"The prior-enlisted Sailors and Marines at NAPS provide critical leadership to the direct-entry midshipman candidates." said Donahue. "The priors earn the respect of their direct-entry classmates through showing mutual respect to all in the NAPS Battalion."
Midshipman 1st Class Derek Moorehead, 1st Company executive officer, detailed from Annapolis to NAPS, noted that while peer leadership can be stressful, there's a lot of prior-enlisted who step forward. He should know. He's a graduate of NAPS himself.
On the other hand, prior-enlisted candidates who have sea or deployment time may have a difficult time being told what to do by midshipmen who haven't had that experience, according to Moorehead.
"On the midshipmen side, you're trying lead them and get their respect and have that credibility with them. We need to do that by illustrating that while we may not know necessarily what the fleet is like, we absolutely know what the academy is like, and we know what it takes to succeed there. So that's where our source of expertise comes from and that's what we try to help them with," he added.
In the process, they forge tight bonds. Donahue noted that in many ways, the NAPS connection transcends even the Naval Academy connection. "Napsters" have been referred to as a fraternity within a fraternity because most direct accessions to the Naval Academy don't know any of their new classmates.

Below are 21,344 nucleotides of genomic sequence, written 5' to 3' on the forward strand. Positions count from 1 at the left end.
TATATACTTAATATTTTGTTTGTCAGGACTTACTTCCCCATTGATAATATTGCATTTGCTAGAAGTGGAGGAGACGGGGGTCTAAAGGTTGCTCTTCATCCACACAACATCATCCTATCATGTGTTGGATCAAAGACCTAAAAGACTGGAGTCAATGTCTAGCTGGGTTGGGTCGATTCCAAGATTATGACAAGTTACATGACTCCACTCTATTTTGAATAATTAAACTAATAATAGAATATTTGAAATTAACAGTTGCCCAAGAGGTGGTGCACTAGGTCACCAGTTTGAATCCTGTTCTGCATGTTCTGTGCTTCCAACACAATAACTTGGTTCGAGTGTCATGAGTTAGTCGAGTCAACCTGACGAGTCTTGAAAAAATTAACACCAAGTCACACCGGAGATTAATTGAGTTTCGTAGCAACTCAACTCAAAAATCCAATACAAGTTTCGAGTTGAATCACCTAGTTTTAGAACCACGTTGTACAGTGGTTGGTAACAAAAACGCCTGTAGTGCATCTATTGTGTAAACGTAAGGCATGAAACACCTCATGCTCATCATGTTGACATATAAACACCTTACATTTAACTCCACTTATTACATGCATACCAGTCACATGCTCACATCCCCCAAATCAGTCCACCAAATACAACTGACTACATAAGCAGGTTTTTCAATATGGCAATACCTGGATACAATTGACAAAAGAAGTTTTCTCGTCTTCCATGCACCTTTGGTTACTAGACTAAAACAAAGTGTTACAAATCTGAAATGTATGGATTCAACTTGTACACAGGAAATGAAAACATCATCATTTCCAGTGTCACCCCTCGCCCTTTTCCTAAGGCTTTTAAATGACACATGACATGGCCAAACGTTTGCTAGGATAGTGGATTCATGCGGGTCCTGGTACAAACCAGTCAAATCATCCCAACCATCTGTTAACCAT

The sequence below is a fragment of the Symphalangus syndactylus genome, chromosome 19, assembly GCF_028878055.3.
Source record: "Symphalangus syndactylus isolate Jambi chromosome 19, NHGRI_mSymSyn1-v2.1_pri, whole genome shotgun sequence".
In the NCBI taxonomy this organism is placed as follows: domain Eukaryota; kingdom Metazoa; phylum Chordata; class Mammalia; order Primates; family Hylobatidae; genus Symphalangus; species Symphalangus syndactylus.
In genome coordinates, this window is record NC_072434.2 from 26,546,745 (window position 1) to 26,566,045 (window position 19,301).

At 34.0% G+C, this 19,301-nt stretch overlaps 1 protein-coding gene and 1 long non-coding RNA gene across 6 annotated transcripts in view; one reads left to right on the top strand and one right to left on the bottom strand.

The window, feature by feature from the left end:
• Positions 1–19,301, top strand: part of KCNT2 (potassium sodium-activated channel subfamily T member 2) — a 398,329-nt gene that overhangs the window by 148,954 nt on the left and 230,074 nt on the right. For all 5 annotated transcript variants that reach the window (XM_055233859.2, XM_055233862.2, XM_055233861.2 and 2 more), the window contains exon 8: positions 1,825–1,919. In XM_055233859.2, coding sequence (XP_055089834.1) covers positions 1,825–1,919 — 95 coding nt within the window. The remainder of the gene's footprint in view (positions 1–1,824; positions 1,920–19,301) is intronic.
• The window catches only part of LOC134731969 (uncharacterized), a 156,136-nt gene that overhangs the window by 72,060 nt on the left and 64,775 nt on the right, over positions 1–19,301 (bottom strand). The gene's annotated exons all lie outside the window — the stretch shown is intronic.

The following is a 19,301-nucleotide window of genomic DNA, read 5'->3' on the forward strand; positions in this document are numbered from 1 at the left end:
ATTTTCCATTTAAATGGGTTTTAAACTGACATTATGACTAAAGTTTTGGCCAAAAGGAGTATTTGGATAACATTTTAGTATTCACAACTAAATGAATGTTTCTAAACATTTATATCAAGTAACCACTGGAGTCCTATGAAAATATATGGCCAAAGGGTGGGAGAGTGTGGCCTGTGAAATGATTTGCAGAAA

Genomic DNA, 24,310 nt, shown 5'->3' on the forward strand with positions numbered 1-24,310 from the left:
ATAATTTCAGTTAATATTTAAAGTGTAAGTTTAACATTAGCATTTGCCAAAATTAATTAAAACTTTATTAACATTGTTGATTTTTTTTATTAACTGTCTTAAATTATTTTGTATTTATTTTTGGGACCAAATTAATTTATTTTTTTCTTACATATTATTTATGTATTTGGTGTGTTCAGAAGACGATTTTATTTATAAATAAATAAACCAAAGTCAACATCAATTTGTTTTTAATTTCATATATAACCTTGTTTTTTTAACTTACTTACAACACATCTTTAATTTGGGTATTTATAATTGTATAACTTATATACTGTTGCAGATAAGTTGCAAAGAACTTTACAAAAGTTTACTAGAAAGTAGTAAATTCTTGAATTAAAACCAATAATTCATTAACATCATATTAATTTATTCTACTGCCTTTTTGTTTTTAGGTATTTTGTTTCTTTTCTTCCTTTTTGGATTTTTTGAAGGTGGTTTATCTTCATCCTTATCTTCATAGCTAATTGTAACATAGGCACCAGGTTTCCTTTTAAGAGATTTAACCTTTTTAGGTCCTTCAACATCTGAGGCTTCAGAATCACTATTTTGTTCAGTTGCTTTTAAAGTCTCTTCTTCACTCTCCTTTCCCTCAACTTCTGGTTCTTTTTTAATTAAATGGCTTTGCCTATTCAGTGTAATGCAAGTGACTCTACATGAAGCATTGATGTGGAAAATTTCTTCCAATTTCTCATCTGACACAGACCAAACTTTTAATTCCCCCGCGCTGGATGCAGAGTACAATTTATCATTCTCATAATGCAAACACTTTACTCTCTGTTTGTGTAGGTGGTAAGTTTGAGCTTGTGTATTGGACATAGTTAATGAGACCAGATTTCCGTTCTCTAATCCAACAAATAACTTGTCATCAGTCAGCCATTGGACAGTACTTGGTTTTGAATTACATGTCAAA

There's only about 270 of us creating that family before we get to the academy, and they're going to be people that I'm going to be in the fleet with who I'm going to really connect with because we shared this place together." -Toni Melton
This deep camaraderie between classmates has been responsible for propelling many distinguished NAPS graduates to the highest levels of personal accomplishments and civil service.
For example, the prep school has graduated three Medal of Honor recipients, and 15 current flag or general officers are former graduates. Captain Chris Cassidy, current chief of the NASA Astronaut Office, is also a NAPS graduate.
So is retired Marine Corps Gen. John Allen (NAPS '72), former commander of Central Command. He once told Donahue that "NAPS gave me all I needed to not only succeed at the Naval Academy, but also to become an officer of Marines. My NAPS experience would not only sustain me through the four demanding years of Annapolis, but would be a touchstone of values for many years thereafter. I cannot commend the program strongly enough."
Editor's note: To learn more about the U.S. Naval Academy and how to become a commissioned officer in the U.S. Navy or Marine Corps, visit http://www.usna.edu/Admissions/index.php. For more information about NAPS, visit http://www.usna.edu/NAPS